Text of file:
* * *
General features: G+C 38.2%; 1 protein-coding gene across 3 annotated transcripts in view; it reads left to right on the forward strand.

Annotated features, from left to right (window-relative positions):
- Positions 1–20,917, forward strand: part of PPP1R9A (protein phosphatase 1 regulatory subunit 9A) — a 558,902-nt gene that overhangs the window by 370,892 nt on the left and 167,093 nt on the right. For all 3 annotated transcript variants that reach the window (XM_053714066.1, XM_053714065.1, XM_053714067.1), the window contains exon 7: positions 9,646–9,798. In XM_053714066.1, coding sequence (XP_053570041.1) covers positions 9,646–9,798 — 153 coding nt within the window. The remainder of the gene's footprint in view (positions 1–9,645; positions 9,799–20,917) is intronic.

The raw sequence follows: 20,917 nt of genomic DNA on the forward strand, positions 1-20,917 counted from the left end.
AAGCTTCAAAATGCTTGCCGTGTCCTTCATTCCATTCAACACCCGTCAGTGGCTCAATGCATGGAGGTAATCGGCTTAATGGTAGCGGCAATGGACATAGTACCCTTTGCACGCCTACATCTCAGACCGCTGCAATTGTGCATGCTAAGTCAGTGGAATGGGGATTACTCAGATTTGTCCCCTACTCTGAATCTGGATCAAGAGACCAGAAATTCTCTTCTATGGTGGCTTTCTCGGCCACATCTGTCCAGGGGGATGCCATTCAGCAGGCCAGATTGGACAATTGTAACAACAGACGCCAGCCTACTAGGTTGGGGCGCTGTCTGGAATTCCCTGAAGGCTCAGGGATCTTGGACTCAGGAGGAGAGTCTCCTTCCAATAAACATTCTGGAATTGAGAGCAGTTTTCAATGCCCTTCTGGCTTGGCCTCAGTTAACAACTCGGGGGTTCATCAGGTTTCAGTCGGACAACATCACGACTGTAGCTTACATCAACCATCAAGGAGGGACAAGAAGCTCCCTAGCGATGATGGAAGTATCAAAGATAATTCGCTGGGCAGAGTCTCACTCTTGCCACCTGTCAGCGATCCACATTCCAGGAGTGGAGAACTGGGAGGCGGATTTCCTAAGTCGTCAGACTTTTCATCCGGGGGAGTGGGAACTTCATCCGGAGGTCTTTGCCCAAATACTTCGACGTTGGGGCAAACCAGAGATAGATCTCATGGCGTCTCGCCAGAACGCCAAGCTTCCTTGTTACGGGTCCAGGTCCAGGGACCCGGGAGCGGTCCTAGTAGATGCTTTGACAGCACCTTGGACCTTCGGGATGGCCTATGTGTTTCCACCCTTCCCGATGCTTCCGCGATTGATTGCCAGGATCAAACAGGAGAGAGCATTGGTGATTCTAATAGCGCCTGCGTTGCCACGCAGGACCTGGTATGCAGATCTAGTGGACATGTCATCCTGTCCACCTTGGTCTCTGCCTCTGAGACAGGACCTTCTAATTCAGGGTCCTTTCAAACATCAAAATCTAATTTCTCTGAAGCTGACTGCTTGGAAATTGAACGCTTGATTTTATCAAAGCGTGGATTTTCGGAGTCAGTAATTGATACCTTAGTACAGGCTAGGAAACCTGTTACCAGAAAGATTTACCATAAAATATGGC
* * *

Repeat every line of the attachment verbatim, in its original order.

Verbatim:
General features: G+C 38.2%; 1 protein-coding gene across 3 annotated transcripts in view; it reads left to right on the forward strand.

Annotated features, from left to right (window-relative positions):
- Positions 1–20,917, forward strand: part of PPP1R9A (protein phosphatase 1 regulatory subunit 9A) — a 558,902-nt gene that overhangs the window by 370,892 nt on the left and 167,093 nt on the right. For all 3 annotated transcript variants that reach the window (XM_053714066.1, XM_053714065.1, XM_053714067.1), the window contains exon 7: positions 9,646–9,798. In XM_053714066.1, coding sequence (XP_053570041.1) covers positions 9,646–9,798 — 153 coding nt within the window. The remainder of the gene's footprint in view (positions 1–9,645; positions 9,799–20,917) is intronic.

The raw sequence follows: 20,917 nt of genomic DNA on the forward strand, positions 1-20,917 counted from the left end.
AAGCTTCAAAATGCTTGCCGTGTCCTTCATTCCATTCAACACCCGTCAGTGGCTCAATGCATGGAGGTAATCGGCTTAATGGTAGCGGCAATGGACATAGTACCCTTTGCACGCCTACATCTCAGACCGCTGCAATTGTGCATGCTAAGTCAGTGGAATGGGGATTACTCAGATTTGTCCCCTACTCTGAATCTGGATCAAGAGACCAGAAATTCTCTTCTATGGTGGCTTTCTCGGCCACATCTGTCCAGGGGGATGCCATTCAGCAGGCCAGATTGGACAATTGTAACAACAGACGCCAGCCTACTAGGTTGGGGCGCTGTCTGGAATTCCCTGAAGGCTCAGGGATCTTGGACTCAGGAGGAGAGTCTCCTTCCAATAAACATTCTGGAATTGAGAGCAGTTTTCAATGCCCTTCTGGCTTGGCCTCAGTTAACAACTCGGGGGTTCATCAGGTTTCAGTCGGACAACATCACGACTGTAGCTTACATCAACCATCAAGGAGGGACAAGAAGCTCCCTAGCGATGATGGAAGTATCAAAGATAATTCGCTGGGCAGAGTCTCACTCTTGCCACCTGTCAGCGATCCACATTCCAGGAGTGGAGAACTGGGAGGCGGATTTCCTAAGTCGTCAGACTTTTCATCCGGGGGAGTGGGAACTTCATCCGGAGGTCTTTGCCCAAATACTTCGACGTTGGGGCAAACCAGAGATAGATCTCATGGCGTCTCGCCAGAACGCCAAGCTTCCTTGTTACGGGTCCAGGTCCAGGGACCCGGGAGCGGTCCTAGTAGATGCTTTGACAGCACCTTGGACCTTCGGGATGGCCTATGTGTTTCCACCCTTCCCGATGCTTCCGCGATTGATTGCCAGGATCAAACAGGAGAGAGCATTGGTGATTCTAATAGCGCCTGCGTTGCCACGCAGGACCTGGTATGCAGATCTAGTGGACATGTCATCCTGTCCACCTTGGTCTCTGCCTCTGAGACAGGACCTTCTAATTCAGGGTCCTTTCAAACATCAAAATCTAATTTCTCTGAAGCTGACTGCTTGGAAATTGAACGCTTGATTTTATCAAAGCGTGGATTTTCGGAGTCAGTAATTGATACCTTAGTACAGGCTAGGAAACCTGTTACCAGAAAGATTTACCATAAAATATGGC